| Capitoline Museums, Rome|
Capitoline Venus, Moorish bath, Venus Felix, Venus de' Medici, Venus of Arles
The Esquiline Venus is a smaller-than-life-size Roman nude marble sculpture of a female in a sandal and headdress.
It was found in 1874 in Piazza Dante on the Esquiline Hill in Rome, probably part of the site of the Horti Lamiani, one of the imperial gardens, rich archaeological sources of classical sculpture. In the 16th and 17th centuries, the thirteen Medici Niobids, a variant of the Laocoön and his Sons, the bust of Commodus with the attributes of Hercules, and the Discobolus had already been found here. After 1870 intensive building work was ongoing at the site to make Rome ready as Italy's capital, following the Risorgimento. The newly found sculpture soon passed into the collection of the Capitoline Museums, where it now resides, and is usually on display at its Museo Centrale Montemartini.
In style the Esquiline Venus is an example of the Pasitelean "eclectic" Neo-Attic school, combining elements from a variety of other previous schools - a Praxitelean idea of the nude female form; a face, muscular torso, and small high breasts in the fifth-century BC severe style; and pressed-together thighs typical of Hellenistic sculptures. Its arms must have broken off when the statue fell after the imperial park in which it stood fell into neglect after antiquity. They have been frequently restored in paintings (see below), but never in reality.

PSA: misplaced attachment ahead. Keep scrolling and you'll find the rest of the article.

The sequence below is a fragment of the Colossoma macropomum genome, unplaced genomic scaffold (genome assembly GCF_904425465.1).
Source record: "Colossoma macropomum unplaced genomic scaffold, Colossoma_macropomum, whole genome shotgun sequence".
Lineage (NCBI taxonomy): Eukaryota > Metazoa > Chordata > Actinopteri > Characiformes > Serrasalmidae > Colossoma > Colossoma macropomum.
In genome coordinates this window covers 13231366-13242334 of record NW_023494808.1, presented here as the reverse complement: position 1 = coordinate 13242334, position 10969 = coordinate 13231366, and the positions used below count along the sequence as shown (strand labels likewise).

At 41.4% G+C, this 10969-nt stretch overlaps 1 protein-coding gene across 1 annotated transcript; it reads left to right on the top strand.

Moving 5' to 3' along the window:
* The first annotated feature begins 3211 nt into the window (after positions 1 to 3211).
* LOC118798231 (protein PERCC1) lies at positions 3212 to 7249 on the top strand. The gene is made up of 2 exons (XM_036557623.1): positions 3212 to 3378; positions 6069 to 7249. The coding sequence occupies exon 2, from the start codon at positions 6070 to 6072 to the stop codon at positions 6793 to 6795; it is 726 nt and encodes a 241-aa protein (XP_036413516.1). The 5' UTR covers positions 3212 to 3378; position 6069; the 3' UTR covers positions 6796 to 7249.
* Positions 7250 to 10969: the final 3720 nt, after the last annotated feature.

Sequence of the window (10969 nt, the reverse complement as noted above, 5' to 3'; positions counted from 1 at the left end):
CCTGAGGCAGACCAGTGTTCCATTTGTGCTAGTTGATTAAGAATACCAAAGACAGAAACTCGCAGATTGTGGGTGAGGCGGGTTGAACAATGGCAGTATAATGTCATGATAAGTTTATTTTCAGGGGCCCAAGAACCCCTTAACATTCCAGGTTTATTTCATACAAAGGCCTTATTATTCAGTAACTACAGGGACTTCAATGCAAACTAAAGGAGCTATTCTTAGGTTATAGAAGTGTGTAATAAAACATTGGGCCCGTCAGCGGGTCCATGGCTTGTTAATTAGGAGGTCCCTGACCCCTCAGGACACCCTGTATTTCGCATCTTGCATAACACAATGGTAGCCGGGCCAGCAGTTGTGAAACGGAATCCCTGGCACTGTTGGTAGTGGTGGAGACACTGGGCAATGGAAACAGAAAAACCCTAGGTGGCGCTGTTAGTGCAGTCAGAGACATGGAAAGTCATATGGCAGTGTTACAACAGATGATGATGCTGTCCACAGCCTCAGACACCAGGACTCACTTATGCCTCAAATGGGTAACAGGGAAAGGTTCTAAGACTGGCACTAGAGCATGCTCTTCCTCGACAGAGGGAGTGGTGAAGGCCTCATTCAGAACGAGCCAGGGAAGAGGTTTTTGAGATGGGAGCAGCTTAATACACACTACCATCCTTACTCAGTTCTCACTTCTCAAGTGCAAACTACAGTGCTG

The statue's subject has variously been interpreted, as the Roman goddess Venus (possibly in the form Venus Anadyomene), as a nude mortal female bather, a female version of the diadumenos tying up the hair with a fillet (see below). Its provenance has been characterized both as a Ptolemaic commission or as a copy of one, perhaps a copy commissioned by Claudius himself for the imperial gardens.
The sculpture inspired many artistic reconstructions in the decade after its discovery. Chief among these are Sir Lawrence Alma-Tadema's A Sculptor's Model (1877) and Edward Poynter's Diadumene (1884). These both portrayed the statue's model binding her hair with a strip of fabric (as with the statue type diadumenos) in preparation for modelling for the sculptor or for taking a bath respectively. Poynter believed this to be the correct reconstruction partly because the remains of the little finger of her left hand are visible on the back of her head, suggesting that her left arm was raised to hold her hair in place, whilst the right hand wound the fabric. At the Museo Centrale Montemartini, the Esquiline Venus is now usually displayed behind a 'pool' (actually a glass floor panel) in tribute to this rendering.
From December 2006 to February 4, 2007 the sculpture was the centrepiece of the exhibition "Cleopatra and the Caesars" at the Bucerius Kunst Forum at Hamburg, following which, from March to June 2007, she was at the Louvre for the Praxiteles exhibition.
Esquiline Venus Wikipedia